Wednesday, December 30, 2009

Going 'rogue

Stephen Harper keeps out-doing himself. With the connivance of a quaint relic of feudalism, in the person of a pliant Governor-General, the unfriendly dictator is preparing to wave away the inconvenience of Parliament once again. He'll shortly be sending the MPs packing, and stacking that other relic, an unelected Senate, with his political pals, thereby seizing control of the upper chamber and its working committees.

Harper's continuing assault on democracy is by now too obvious for anyone to ignore. On his watch, his MPs were issued instructions on how to subvert the work of Parliamentary committees. Last year he cut and ran when faced with a vote of non-confidence, effectively padlocking Parliament. More recently, he has openly defied Parliament by refusing to produce unredacted documents pertaining to the Afghanistan detainee issue. And with the new prorogation in the offing, that committee will be automatically stood down, its work nipped in the bud.

Under Harper we have seen what I have referred to before as a veritable war on watchdogs. Blatant political interference in the workings of supposedly independent agencies--the CNSC, the SSHRCC, Elections Canada--is almost the order of the day.
High-handed ministers of the Crown, acting more like princelings than representatives, have been actively involved in exiling Canadian citizens and more recently defaming and scapegoating an upstanding public employee and the respected charitable organization KAIROS-Canada.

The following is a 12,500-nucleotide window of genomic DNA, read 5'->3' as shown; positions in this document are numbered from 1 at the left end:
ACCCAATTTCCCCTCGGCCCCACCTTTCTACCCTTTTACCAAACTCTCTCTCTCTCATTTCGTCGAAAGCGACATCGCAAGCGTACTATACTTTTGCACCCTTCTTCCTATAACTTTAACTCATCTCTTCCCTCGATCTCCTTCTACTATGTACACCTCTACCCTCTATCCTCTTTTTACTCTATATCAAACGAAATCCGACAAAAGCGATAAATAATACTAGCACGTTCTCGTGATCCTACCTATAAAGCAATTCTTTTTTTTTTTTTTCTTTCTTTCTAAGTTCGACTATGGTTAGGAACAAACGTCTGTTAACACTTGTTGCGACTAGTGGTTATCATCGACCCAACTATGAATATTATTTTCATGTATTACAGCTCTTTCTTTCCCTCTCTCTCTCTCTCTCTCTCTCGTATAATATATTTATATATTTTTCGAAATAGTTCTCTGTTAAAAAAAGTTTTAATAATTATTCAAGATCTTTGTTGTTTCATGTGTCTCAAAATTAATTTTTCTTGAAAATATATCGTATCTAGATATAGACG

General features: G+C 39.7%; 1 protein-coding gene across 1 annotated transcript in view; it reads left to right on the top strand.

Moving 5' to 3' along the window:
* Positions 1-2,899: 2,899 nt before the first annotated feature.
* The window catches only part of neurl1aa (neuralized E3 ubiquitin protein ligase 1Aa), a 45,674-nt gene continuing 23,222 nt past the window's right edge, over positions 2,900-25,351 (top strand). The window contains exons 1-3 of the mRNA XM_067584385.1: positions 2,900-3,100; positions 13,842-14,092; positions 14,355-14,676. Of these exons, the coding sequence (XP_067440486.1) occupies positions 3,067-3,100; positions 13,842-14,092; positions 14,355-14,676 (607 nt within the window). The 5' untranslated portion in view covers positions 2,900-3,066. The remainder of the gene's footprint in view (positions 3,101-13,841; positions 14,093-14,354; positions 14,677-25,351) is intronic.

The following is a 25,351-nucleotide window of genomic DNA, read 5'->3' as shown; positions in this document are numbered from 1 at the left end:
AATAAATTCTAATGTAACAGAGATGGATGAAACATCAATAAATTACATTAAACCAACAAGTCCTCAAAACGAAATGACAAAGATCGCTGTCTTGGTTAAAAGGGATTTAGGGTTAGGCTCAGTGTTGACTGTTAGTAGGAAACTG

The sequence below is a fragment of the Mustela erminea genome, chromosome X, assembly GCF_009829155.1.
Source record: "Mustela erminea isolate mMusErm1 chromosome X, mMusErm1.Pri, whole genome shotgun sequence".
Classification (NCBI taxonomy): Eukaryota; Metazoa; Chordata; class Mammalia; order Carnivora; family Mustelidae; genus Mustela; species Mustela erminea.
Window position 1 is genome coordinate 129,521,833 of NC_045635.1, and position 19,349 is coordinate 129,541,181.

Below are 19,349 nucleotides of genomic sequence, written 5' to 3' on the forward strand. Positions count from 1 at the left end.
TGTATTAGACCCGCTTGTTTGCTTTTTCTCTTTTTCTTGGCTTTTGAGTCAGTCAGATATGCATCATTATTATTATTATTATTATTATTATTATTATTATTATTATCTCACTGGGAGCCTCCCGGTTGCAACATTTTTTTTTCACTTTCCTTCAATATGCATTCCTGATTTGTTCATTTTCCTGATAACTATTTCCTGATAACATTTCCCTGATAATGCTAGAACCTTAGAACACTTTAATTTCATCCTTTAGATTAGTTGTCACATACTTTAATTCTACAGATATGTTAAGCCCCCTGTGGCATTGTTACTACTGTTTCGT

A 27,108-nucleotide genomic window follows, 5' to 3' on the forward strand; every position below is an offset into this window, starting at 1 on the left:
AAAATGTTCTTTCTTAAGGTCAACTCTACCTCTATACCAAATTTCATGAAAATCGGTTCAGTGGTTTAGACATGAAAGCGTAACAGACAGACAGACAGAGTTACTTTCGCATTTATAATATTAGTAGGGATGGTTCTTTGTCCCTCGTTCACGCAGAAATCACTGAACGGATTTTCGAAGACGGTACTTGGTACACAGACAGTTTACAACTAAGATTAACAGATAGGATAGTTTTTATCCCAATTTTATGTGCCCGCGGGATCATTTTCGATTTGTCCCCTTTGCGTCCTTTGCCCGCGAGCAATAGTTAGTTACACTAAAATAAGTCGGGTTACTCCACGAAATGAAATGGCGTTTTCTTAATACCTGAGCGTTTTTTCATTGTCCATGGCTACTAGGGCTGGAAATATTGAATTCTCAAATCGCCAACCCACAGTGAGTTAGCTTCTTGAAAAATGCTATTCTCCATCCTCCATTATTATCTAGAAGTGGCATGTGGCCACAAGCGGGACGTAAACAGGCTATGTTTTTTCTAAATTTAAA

Democracy in this country, always a stitched-together affair, is under increasingly serious threat
, all hyperbole aside. As I have noted recently, this downward slide did not begin with the Conservatives: Pierre "Just watch me" Trudeau set the tone, and Jean Chrétien centralized all meaningful power in the PMO, ruling the country with an iron fist and the odd burst of pepper-spray.

But Harper has taken this trend through a quantum leap in four short years. His contempt for democratic process is never far below the surface. And now, once again, Parliament--Canada's supreme elected body--is about to be flicked away like a mosquito.

We're watching political accountability and responsible government melt away before our unbelieving eyes. As one commentator noted not long ago, "The Prime Minister is now in such command that he can get away with pretty much anything. And he is lauded for his conquests."

But even Harper's fiercest supporters might want to take a sober second look about now, and put Canada before their party for once. At this point there should be no partisans--only outraged Canadians, of all political hues, who want their country back.

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